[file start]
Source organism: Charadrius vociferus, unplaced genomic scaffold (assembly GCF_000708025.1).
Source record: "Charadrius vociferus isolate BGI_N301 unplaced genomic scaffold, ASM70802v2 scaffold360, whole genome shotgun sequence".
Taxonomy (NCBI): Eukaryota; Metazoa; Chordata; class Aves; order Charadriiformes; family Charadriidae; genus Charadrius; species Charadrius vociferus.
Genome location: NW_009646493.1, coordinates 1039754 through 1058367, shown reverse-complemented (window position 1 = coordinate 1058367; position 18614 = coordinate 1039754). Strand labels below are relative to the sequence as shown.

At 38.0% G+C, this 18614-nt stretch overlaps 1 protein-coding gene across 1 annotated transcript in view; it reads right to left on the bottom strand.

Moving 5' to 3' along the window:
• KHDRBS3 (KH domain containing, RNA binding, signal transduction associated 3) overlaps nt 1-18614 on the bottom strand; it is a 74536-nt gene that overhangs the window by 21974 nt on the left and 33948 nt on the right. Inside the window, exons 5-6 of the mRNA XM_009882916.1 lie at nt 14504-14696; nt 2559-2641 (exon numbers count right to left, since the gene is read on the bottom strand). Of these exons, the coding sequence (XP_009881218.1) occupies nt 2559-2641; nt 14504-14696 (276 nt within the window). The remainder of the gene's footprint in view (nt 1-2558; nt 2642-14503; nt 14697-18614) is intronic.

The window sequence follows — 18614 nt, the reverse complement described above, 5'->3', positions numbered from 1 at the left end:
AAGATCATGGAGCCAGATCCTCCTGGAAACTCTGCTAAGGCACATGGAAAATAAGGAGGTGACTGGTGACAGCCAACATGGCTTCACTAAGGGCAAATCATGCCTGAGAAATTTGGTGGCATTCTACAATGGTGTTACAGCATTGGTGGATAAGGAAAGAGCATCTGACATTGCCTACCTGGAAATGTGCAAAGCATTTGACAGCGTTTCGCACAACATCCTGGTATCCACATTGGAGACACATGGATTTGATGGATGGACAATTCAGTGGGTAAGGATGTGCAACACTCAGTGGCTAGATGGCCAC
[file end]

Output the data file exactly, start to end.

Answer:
Source organism: Charadrius vociferus, unplaced genomic scaffold (assembly GCF_000708025.1).
Source record: "Charadrius vociferus isolate BGI_N301 unplaced genomic scaffold, ASM70802v2 scaffold360, whole genome shotgun sequence".
Taxonomy (NCBI): Eukaryota; Metazoa; Chordata; class Aves; order Charadriiformes; family Charadriidae; genus Charadrius; species Charadrius vociferus.
Genome location: NW_009646493.1, coordinates 1039754 through 1058367, shown reverse-complemented (window position 1 = coordinate 1058367; position 18614 = coordinate 1039754). Strand labels below are relative to the sequence as shown.

At 38.0% G+C, this 18614-nt stretch overlaps 1 protein-coding gene across 1 annotated transcript in view; it reads right to left on the bottom strand.

Moving 5' to 3' along the window:
• KHDRBS3 (KH domain containing, RNA binding, signal transduction associated 3) overlaps nt 1-18614 on the bottom strand; it is a 74536-nt gene that overhangs the window by 21974 nt on the left and 33948 nt on the right. Inside the window, exons 5-6 of the mRNA XM_009882916.1 lie at nt 14504-14696; nt 2559-2641 (exon numbers count right to left, since the gene is read on the bottom strand). Of these exons, the coding sequence (XP_009881218.1) occupies nt 2559-2641; nt 14504-14696 (276 nt within the window). The remainder of the gene's footprint in view (nt 1-2558; nt 2642-14503; nt 14697-18614) is intronic.

The window sequence follows — 18614 nt, the reverse complement described above, 5'->3', positions numbered from 1 at the left end:
AAGATCATGGAGCCAGATCCTCCTGGAAACTCTGCTAAGGCACATGGAAAATAAGGAGGTGACTGGTGACAGCCAACATGGCTTCACTAAGGGCAAATCATGCCTGAGAAATTTGGTGGCATTCTACAATGGTGTTACAGCATTGGTGGATAAGGAAAGAGCATCTGACATTGCCTACCTGGAAATGTGCAAAGCATTTGACAGCGTTTCGCACAACATCCTGGTATCCACATTGGAGACACATGGATTTGATGGATGGACAATTCAGTGGGTAAGGATGTGCAACACTCAGTGGCTAGATGGCCAC